The exhibition will be divided between two floors, and into specific environments designed by the artist, who Norton says has been back and forth between the museum and his home in Trinidad—and often chats via Skype. “He’s fantastic,” she says. “He is very thoughtful and has been intimately involved with working on the exhibition,” she adds, recalling their conversations around ways to manipulate the museum’s architecture to create environments for the works. The fourth floor, she says, will be painted as a dreamlike environment, evoking a scene from the 1947 film Black Narcissus, and filled with brightly colored paintings from Ofili’s Ovid-inspired “Metamorphoses” series, alongside brand new paintings. Just below, the third floor will be reborn as a “chapel-like” environment, filled with nine subtle, twilight-blue paintings originating from his “Blue Rider” series. “I think it will offer a quieter moment in the exhibition, and will force viewers to spend time with the paintings; and to see these subtleties emerge.”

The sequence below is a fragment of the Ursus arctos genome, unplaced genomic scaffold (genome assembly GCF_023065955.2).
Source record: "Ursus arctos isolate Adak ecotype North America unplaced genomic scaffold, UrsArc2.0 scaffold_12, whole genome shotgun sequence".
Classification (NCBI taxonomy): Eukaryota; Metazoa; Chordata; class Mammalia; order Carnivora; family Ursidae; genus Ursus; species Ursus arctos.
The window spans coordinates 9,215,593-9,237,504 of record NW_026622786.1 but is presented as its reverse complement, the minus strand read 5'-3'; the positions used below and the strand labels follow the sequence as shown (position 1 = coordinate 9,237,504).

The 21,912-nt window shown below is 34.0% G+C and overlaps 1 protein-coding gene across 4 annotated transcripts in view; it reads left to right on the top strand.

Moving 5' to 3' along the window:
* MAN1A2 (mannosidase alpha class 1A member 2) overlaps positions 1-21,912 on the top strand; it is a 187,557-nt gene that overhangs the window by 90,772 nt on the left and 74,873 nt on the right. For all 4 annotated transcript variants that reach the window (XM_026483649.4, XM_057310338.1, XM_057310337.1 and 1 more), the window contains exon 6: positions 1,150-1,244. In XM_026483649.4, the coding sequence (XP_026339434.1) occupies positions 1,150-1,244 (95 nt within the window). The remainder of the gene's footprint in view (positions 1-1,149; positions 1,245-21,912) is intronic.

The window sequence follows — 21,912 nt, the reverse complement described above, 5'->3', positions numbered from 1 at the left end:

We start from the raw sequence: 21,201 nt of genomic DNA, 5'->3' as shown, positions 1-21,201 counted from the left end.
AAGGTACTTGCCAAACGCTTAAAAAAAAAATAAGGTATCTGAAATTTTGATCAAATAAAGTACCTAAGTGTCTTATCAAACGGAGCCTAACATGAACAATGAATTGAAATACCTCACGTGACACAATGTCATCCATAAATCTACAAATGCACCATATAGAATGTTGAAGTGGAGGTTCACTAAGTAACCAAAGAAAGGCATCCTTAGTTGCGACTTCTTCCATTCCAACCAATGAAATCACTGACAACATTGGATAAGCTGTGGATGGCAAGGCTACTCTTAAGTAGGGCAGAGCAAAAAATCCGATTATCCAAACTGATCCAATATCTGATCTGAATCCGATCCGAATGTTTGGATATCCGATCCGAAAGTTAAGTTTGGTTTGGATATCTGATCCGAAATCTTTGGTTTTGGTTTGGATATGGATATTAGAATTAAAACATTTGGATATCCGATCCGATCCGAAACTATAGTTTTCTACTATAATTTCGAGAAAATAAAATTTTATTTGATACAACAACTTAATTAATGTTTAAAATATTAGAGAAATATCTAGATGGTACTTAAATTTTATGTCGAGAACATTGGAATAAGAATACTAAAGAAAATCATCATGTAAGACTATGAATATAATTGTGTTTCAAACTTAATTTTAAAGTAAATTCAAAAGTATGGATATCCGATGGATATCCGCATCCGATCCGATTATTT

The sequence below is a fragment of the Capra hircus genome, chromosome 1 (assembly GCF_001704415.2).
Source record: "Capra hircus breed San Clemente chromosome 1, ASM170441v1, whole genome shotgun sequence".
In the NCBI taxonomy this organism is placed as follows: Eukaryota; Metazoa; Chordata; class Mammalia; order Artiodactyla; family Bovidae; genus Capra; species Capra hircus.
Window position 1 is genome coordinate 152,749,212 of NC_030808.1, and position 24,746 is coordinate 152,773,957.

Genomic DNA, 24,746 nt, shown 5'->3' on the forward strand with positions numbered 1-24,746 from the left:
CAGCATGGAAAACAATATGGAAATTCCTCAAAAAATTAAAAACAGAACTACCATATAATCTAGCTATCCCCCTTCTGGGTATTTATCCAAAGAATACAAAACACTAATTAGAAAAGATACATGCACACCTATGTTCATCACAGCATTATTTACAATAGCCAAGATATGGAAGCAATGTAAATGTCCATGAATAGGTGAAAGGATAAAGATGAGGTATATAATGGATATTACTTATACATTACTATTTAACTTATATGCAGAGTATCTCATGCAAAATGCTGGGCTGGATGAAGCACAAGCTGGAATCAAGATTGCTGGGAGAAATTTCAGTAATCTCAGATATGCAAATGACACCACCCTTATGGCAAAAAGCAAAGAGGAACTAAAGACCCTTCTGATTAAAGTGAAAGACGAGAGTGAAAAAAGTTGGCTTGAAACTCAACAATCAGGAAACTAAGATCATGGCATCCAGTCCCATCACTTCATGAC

“We are used to people not having patience...in museums, seeing something quickly, taking a snapshot of it with their phone and putting it on Instagram and that’s it,” Norton says. Like the Kjartansson exhibition, “Night and Day” will ask viewers to spend time with the work. And Norton herself will likely be caught lingering in the chapel-like room: “Many of these works I have never seen in person, and know that they will be completely different and much more complex than the images that we have seen through reproductions,” she says. But that is the gift (and the curse) of being a 21st-century curator—a role Norton is taking in stride.